Place: Papuan Gulf; Melanesia
Media: Wood and natural pigments
Dims: 0.75 x 13 in. (128.9 x 33 cm)
Date: c. 1900
The Elema people live on the long coast of Orokolo Bay in southern Papua New Guinea. The carved and painted boards depicted spirits of the bush which were also considered clan ancestors. These boards were carved by Elema men and were hung inside the ceremonial house (eravo). Hohao such as this one which depicts a whole human figure is rare. They did however, almost always prominently display the navel as it was seen as the place of origin of the clan. Ted Coe especially liked how this example showed another figure within the navel of the main figure, speculating that it possibly could represent the birth of the clan.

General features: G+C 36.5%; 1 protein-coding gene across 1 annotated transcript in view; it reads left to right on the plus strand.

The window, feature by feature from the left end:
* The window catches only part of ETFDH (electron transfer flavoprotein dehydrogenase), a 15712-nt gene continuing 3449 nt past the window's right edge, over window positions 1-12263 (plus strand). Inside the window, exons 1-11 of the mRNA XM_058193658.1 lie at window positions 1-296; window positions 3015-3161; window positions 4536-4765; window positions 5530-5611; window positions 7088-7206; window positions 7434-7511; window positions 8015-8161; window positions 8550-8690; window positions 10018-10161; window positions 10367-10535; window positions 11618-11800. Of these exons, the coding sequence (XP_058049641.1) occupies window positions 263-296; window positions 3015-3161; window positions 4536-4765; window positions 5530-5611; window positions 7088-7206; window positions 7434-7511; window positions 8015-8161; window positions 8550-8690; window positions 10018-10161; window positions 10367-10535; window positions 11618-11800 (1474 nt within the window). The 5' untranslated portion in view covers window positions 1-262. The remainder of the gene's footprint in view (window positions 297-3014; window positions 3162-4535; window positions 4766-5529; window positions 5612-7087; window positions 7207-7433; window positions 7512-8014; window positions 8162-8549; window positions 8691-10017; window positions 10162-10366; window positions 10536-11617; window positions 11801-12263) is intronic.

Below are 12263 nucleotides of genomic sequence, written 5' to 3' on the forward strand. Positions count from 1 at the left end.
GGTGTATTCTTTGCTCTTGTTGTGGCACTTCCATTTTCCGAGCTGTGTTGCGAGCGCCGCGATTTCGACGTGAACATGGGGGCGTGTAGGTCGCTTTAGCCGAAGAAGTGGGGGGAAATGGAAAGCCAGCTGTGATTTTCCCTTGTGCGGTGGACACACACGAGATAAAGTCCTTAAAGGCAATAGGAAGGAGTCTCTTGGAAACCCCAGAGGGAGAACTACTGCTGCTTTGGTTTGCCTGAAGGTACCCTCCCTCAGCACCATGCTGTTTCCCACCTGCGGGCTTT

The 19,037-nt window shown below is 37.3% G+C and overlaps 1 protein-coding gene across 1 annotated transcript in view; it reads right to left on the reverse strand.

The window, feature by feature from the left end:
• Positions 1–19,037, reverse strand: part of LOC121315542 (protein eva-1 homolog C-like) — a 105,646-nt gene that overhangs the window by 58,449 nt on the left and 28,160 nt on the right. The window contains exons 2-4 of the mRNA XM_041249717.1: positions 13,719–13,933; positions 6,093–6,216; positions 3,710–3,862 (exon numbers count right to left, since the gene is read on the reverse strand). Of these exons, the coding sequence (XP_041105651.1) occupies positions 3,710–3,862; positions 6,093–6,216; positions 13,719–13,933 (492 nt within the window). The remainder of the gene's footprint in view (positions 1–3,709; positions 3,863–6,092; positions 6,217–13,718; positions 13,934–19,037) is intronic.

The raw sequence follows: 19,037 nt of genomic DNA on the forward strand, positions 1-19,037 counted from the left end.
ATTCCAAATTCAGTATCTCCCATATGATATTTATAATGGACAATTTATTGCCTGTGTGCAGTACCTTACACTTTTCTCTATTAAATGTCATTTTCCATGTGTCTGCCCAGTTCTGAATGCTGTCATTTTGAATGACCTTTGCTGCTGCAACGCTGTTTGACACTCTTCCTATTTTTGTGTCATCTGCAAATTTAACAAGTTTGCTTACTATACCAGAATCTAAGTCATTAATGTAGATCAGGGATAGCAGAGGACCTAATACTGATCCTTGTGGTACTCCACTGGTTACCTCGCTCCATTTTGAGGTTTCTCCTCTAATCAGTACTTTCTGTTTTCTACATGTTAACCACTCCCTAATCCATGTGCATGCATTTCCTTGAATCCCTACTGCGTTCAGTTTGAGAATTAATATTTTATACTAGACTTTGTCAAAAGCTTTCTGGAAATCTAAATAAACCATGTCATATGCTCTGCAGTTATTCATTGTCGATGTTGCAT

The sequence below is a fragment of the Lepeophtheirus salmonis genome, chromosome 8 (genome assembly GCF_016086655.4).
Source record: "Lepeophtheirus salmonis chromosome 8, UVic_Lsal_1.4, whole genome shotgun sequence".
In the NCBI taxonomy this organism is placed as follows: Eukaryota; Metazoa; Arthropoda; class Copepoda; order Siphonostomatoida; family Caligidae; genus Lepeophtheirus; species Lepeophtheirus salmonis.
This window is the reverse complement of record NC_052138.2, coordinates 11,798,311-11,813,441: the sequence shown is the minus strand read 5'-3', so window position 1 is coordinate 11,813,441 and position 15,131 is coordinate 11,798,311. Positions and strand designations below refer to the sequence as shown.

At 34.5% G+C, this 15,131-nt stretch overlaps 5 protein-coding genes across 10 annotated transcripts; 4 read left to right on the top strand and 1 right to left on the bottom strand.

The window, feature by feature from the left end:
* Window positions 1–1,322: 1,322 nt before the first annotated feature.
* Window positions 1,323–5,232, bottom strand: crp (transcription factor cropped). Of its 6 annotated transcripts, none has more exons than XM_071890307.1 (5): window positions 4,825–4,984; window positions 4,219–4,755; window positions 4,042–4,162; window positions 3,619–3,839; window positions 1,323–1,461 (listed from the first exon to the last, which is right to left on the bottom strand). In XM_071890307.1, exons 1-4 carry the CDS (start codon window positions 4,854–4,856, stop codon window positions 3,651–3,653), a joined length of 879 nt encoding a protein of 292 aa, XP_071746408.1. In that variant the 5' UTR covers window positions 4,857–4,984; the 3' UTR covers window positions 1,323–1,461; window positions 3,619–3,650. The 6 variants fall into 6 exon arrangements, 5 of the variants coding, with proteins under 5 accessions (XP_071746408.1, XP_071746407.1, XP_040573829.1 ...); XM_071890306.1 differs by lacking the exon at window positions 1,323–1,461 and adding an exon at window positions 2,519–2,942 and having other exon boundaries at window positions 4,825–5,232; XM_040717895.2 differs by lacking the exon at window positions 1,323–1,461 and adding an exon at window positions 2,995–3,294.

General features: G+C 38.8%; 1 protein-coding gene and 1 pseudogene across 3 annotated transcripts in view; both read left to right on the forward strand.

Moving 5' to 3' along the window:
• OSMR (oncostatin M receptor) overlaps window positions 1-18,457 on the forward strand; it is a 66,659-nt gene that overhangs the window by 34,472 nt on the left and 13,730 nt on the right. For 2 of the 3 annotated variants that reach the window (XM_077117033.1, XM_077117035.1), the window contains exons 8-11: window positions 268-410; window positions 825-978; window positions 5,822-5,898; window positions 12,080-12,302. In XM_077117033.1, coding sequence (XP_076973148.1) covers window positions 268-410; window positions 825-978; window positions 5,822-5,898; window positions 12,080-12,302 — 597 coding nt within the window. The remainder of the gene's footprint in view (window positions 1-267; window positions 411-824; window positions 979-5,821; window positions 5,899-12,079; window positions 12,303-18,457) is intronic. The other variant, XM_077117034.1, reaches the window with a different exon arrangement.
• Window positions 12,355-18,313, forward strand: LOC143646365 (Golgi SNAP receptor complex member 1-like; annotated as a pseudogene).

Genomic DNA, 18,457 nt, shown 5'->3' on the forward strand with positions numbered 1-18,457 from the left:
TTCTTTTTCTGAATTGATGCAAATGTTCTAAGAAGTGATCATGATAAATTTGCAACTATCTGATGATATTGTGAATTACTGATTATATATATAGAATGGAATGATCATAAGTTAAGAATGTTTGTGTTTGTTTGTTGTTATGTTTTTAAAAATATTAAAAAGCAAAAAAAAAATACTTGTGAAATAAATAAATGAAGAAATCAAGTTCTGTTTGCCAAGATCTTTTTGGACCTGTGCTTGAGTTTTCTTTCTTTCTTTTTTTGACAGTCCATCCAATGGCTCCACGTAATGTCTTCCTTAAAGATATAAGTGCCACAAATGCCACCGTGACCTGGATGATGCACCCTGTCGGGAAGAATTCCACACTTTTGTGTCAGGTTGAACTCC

Gope boards were used in the men’s house to contain the evil spirits of powerful ancestors who want to inhabit a living body. Rarely does a fully detailed figure represent the navel of a certain clan, but this one does. Pictured is the grandfather with the baby in his stomach. The grandfather was the creator of the tribe, which really stuck out because it’s usually a woman in most cultures who is the first being. —Ashlyn Lavato (Santa Clara Pueblo), Hands-On Student Curator, 2018
RTC No: OC0073
Gift of Ralph T. Coe, 2011
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